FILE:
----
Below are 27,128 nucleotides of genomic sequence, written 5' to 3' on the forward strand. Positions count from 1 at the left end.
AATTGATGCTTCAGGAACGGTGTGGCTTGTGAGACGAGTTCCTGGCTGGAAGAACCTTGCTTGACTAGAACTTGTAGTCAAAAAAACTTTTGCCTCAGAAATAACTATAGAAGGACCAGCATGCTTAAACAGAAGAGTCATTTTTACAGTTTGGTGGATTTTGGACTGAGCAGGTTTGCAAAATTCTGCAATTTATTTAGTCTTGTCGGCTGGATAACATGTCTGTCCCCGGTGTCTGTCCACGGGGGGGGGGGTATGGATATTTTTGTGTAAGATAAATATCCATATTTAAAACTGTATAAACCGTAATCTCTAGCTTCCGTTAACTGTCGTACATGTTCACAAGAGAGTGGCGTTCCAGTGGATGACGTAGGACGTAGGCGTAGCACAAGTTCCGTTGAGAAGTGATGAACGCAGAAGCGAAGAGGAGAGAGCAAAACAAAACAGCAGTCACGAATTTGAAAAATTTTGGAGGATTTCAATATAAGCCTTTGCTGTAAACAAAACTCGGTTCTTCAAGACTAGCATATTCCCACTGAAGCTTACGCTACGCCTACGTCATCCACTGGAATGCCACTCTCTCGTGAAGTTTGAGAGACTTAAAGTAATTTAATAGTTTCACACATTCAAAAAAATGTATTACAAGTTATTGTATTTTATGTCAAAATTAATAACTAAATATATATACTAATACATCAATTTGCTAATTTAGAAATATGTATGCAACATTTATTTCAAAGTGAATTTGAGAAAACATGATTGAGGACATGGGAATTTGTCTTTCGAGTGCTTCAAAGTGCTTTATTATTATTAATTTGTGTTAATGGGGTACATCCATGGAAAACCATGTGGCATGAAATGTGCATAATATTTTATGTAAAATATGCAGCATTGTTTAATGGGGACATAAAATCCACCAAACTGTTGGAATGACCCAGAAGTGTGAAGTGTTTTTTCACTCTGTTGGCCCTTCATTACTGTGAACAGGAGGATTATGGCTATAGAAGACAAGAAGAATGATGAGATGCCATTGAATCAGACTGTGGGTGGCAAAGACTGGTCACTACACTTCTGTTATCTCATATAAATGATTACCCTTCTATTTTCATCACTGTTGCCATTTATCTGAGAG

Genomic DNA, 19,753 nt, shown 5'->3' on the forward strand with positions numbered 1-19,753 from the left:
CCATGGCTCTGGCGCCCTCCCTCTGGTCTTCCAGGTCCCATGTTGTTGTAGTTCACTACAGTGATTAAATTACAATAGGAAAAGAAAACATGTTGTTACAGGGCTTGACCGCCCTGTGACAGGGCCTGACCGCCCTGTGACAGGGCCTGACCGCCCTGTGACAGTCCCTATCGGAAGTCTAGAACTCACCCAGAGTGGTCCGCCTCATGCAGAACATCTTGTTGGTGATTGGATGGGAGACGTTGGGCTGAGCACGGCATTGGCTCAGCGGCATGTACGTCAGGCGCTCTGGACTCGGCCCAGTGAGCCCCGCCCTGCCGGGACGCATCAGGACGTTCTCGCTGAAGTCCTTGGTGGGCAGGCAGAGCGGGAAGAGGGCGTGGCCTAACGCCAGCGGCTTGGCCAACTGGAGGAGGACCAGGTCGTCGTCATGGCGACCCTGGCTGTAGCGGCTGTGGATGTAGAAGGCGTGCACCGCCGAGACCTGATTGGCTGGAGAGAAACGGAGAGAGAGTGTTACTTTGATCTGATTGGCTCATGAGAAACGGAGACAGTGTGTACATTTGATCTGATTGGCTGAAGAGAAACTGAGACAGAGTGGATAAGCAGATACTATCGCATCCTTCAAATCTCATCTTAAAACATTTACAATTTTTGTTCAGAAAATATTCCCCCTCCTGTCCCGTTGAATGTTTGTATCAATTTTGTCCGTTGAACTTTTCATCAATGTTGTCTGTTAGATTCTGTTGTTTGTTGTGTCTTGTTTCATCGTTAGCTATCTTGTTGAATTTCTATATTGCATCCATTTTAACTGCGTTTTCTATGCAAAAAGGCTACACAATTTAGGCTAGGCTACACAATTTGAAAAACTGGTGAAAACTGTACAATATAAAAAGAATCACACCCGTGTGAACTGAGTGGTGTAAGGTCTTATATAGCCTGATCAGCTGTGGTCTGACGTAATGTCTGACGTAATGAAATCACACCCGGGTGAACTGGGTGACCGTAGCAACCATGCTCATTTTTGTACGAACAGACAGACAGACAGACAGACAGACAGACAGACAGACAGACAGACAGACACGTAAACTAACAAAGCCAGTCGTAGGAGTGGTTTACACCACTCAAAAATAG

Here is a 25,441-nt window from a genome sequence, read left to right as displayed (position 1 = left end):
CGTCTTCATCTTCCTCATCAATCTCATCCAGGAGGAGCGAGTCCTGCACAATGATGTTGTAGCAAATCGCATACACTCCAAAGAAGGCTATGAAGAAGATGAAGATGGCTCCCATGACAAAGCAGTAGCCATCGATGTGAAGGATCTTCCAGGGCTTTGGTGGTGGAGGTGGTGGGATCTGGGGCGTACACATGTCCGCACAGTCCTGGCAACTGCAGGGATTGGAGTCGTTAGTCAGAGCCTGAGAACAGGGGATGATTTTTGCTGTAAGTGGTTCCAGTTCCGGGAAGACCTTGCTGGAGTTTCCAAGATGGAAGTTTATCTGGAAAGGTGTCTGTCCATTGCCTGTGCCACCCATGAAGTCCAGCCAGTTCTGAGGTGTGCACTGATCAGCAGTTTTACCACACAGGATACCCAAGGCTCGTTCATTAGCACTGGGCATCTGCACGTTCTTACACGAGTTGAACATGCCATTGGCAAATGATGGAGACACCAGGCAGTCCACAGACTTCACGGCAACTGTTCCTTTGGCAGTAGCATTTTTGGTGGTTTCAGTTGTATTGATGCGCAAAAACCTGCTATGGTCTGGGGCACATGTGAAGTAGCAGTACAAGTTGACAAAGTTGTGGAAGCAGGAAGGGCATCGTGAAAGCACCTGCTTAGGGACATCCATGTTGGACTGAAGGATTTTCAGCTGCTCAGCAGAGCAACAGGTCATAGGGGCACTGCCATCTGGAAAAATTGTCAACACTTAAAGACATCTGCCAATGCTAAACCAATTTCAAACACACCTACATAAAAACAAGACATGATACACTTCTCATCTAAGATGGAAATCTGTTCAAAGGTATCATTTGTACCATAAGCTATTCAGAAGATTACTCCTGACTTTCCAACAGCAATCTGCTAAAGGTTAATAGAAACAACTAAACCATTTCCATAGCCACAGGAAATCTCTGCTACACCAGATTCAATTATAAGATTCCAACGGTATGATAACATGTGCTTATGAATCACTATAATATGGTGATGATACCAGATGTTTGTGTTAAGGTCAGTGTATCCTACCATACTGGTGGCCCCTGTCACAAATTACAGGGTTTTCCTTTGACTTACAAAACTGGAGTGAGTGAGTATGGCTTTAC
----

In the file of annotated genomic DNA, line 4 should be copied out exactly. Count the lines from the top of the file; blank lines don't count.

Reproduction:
CCATGGCTCTGGCGCCCTCCCTCTGGTCTTCCAGGTCCCATGTTGTTGTAGTTCACTACAGTGATTAAATTACAATAGGAAAAGAAAACATGTTGTTACAGGGCTTGACCGCCCTGTGACAGGGCCTGACCGCCCTGTGACAGGGCCTGACCGCCCTGTGACAGTCCCTATCGGAAGTCTAGAACTCACCCAGAGTGGTCCGCCTCATGCAGAACATCTTGTTGGTGATTGGATGGGAGACGTTGGGCTGAGCACGGCATTGGCTCAGCGGCATGTACGTCAGGCGCTCTGGACTCGGCCCAGTGAGCCCCGCCCTGCCGGGACGCATCAGGACGTTCTCGCTGAAGTCCTTGGTGGGCAGGCAGAGCGGGAAGAGGGCGTGGCCTAACGCCAGCGGCTTGGCCAACTGGAGGAGGACCAGGTCGTCGTCATGGCGACCCTGGCTGTAGCGGCTGTGGATGTAGAAGGCGTGCACCGCCGAGACCTGATTGGCTGGAGAGAAACGGAGAGAGAGTGTTACTTTGATCTGATTGGCTCATGAGAAACGGAGACAGTGTGTACATTTGATCTGATTGGCTGAAGAGAAACTGAGACAGAGTGGATAAGCAGATACTATCGCATCCTTCAAATCTCATCTTAAAACATTTACAATTTTTGTTCAGAAAATATTCCCCCTCCTGTCCCGTTGAATGTTTGTATCAATTTTGTCCGTTGAACTTTTCATCAATGTTGTCTGTTAGATTCTGTTGTTTGTTGTGTCTTGTTTCATCGTTAGCTATCTTGTTGAATTTCTATATTGCATCCATTTTAACTGCGTTTTCTATGCAAAAAGGCTACACAATTTAGGCTAGGCTACACAATTTGAAAAACTGGTGAAAACTGTACAATATAAAAAGAATCACACCCGTGTGAACTGAGTGGTGTAAGGTCTTATATAGCCTGATCAGCTGTGGTCTGACGTAATGTCTGACGTAATGAAATCACACCCGGGTGAACTGGGTGACCGTAGCAACCATGCTCATTTTTGTACGAACAGACAGACAGACAGACAGACAGACAGACAGACAGACAGACAGACAGACACGTAAACTAACAAAGCCAGTCGTAGGAGTGGTTTACACCACTCAAAAATAG